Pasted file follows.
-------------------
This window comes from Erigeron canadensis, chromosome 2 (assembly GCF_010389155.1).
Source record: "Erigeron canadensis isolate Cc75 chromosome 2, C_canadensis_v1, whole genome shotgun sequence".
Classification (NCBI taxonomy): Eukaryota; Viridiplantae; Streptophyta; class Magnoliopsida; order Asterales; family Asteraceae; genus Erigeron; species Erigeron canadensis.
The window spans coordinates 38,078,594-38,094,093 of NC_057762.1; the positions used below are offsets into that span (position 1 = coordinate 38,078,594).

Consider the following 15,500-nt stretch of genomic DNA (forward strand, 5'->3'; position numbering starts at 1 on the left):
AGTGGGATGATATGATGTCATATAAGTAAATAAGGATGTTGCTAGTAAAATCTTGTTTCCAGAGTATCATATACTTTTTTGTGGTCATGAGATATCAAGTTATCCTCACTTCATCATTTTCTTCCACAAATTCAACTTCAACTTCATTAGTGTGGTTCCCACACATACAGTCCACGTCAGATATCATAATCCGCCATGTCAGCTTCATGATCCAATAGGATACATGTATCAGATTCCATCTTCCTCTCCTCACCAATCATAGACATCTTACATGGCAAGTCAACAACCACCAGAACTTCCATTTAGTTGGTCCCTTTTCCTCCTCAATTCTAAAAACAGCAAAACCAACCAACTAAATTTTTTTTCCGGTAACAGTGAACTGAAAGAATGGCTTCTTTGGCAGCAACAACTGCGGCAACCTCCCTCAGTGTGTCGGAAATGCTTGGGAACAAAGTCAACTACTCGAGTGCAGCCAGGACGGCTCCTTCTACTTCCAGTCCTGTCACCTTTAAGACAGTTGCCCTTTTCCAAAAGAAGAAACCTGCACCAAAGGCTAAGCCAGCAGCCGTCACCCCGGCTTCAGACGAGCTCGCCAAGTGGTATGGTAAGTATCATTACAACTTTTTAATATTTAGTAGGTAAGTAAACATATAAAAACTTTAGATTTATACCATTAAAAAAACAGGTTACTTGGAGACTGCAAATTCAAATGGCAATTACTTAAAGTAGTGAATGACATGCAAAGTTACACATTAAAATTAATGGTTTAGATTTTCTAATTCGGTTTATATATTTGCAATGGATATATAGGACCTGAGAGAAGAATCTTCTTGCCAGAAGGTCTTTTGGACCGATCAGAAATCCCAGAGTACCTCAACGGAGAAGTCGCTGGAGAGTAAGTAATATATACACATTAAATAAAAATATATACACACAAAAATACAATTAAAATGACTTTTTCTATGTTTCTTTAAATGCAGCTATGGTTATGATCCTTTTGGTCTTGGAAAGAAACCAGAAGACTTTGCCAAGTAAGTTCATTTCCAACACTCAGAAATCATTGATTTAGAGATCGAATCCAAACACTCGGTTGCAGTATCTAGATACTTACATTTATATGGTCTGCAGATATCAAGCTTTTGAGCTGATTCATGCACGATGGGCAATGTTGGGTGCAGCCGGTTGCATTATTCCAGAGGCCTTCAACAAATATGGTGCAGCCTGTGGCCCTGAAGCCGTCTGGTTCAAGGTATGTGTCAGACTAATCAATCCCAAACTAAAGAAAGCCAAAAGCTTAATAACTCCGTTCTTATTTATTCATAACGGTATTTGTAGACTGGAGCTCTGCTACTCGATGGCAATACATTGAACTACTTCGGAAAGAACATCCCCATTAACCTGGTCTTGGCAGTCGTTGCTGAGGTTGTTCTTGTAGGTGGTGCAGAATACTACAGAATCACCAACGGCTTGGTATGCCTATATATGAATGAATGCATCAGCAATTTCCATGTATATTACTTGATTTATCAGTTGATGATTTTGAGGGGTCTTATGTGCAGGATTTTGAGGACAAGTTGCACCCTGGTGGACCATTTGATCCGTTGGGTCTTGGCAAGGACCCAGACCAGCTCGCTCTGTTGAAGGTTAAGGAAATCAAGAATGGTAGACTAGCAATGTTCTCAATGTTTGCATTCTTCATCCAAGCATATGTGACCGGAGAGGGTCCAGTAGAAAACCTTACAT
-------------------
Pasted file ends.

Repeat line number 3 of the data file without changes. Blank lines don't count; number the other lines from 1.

Classification (NCBI taxonomy): Eukaryota; Viridiplantae; Streptophyta; class Magnoliopsida; order Asterales; family Asteraceae; genus Erigeron; species Erigeron canadensis.